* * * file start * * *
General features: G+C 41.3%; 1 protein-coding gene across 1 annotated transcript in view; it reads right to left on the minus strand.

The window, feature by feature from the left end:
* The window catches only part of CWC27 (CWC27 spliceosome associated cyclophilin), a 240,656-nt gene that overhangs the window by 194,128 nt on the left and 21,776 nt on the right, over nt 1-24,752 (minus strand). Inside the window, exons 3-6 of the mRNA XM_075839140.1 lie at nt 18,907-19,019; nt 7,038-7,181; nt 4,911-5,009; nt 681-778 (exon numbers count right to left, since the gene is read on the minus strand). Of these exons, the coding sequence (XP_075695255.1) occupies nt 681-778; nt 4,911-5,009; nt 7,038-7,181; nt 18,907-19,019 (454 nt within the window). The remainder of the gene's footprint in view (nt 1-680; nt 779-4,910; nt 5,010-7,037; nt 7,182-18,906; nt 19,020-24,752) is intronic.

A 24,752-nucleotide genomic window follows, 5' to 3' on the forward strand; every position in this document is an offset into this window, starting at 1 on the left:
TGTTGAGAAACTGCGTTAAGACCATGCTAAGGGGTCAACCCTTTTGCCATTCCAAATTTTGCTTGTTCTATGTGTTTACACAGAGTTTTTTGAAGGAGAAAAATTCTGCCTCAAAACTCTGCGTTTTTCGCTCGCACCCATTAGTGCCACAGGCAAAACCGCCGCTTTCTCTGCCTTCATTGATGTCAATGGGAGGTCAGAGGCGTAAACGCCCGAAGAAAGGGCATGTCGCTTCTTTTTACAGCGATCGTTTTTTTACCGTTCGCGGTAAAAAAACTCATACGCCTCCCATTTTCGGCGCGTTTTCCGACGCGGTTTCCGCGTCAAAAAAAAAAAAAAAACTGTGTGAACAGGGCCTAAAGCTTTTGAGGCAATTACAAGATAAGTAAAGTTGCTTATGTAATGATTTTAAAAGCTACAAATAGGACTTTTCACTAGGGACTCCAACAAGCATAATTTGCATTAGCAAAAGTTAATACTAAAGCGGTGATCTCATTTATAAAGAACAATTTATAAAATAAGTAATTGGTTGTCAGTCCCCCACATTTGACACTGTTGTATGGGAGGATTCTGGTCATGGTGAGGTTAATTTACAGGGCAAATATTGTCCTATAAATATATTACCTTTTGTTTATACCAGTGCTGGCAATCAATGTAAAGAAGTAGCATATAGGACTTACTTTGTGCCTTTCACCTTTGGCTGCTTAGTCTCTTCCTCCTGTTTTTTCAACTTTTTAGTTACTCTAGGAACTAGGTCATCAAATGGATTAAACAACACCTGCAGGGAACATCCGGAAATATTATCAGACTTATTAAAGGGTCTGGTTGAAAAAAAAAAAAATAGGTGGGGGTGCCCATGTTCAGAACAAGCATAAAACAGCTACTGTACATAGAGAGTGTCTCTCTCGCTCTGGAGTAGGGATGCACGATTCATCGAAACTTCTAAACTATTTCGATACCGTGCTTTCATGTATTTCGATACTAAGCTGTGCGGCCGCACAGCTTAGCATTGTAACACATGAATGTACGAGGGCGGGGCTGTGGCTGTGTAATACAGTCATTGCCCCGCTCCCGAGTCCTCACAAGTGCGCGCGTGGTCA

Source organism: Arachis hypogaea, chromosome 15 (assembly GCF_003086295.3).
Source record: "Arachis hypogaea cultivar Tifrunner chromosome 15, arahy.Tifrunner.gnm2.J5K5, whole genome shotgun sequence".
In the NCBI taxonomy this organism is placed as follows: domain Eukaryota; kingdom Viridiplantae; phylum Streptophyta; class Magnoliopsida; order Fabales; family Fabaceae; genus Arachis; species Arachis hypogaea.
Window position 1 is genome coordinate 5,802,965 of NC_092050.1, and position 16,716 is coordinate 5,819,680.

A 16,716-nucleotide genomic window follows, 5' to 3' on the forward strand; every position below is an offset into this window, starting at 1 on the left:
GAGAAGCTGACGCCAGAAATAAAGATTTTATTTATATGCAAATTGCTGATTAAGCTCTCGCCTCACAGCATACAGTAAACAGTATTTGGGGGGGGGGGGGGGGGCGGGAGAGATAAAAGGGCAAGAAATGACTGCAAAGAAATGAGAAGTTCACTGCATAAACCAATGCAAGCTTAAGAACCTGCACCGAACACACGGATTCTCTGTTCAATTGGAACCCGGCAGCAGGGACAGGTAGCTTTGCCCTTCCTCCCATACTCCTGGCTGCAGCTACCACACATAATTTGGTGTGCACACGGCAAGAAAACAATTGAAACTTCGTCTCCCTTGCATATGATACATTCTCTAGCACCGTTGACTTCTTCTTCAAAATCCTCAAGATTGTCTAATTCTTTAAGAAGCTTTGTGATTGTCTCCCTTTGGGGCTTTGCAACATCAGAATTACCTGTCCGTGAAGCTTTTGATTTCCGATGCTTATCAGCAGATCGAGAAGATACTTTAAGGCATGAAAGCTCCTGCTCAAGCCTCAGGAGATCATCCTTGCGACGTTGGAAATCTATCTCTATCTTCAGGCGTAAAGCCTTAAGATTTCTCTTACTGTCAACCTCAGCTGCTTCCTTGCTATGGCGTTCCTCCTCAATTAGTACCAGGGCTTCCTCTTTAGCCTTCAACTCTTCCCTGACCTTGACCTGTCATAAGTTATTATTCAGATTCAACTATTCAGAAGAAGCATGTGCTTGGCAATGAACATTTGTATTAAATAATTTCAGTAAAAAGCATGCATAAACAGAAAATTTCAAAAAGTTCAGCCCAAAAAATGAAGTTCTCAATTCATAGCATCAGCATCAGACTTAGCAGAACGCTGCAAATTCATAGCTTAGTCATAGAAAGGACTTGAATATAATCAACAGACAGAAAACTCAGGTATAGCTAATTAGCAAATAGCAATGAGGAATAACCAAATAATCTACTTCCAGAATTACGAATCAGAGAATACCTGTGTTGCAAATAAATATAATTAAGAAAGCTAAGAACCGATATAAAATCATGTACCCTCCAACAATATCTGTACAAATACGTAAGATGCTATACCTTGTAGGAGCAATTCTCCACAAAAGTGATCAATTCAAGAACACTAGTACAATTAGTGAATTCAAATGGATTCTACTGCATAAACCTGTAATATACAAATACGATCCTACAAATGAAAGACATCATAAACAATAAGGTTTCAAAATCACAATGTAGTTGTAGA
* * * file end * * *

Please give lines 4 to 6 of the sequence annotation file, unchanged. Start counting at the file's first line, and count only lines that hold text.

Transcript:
A 24,752-nucleotide genomic window follows, 5' to 3' on the forward strand; every position in this document is an offset into this window, starting at 1 on the left:
TGTTGAGAAACTGCGTTAAGACCATGCTAAGGGGTCAACCCTTTTGCCATTCCAAATTTTGCTTGTTCTATGTGTTTACACAGAGTTTTTTGAAGGAGAAAAATTCTGCCTCAAAACTCTGCGTTTTTCGCTCGCACCCATTAGTGCCACAGGCAAAACCGCCGCTTTCTCTGCCTTCATTGATGTCAATGGGAGGTCAGAGGCGTAAACGCCCGAAGAAAGGGCATGTCGCTTCTTTTTACAGCGATCGTTTTTTTACCGTTCGCGGTAAAAAAACTCATACGCCTCCCATTTTCGGCGCGTTTTCCGACGCGGTTTCCGCGTCAAAAAAAAAAAAAAAACTGTGTGAACAGGGCCTAAAGCTTTTGAGGCAATTACAAGATAAGTAAAGTTGCTTATGTAATGATTTTAAAAGCTACAAATAGGACTTTTCACTAGGGACTCCAACAAGCATAATTTGCATTAGCAAAAGTTAATACTAAAGCGGTGATCTCATTTATAAAGAACAATTTATAAAATAAGTAATTGGTTGTCAGTCCCCCACATTTGACACTGTTGTATGGGAGGATTCTGGTCATGGTGAGGTTAATTTACAGGGCAAATATTGTCCTATAAATATATTACCTTTTGTTTATACCAGTGCTGGCAATCAATGTAAAGAAGTAGCATATAGGACTTACTTTGTGCCTTTCACCTTTGGCTGCTTAGTCTCTTCCTCCTGTTTTTTCAACTTTTTAGTTACTCTAGGAACTAGGTCATCAAATGGATTAAACAACACCTGCAGGGAACATCCGGAAATATTATCAGACTTATTAAAGGGTCTGGTTGAAAAAAAAAAAAATAGGTGGGGGTGCCCATGTTCAGAACAAGCATAAAACAGCTACTGTACATAGAGAGTGTCTCTCTCGCTCTGGAGTAGGGATGCACGATTCATCGAAACTTCTAAACTATTTCGATACCGTGCTTTCATGTATTTCGATACTAAGCTGTGCGGCCGCACAGCTTAGCATTGTAACACATGAATGTACGAGGGCGGGGCTGTGGCTGTGTAATACAGTCATTGCCCCGCTCCCGAGTCCTCACAAGTGCGCGCGTGGTCA

Source organism: Arachis hypogaea, chromosome 15 (assembly GCF_003086295.3).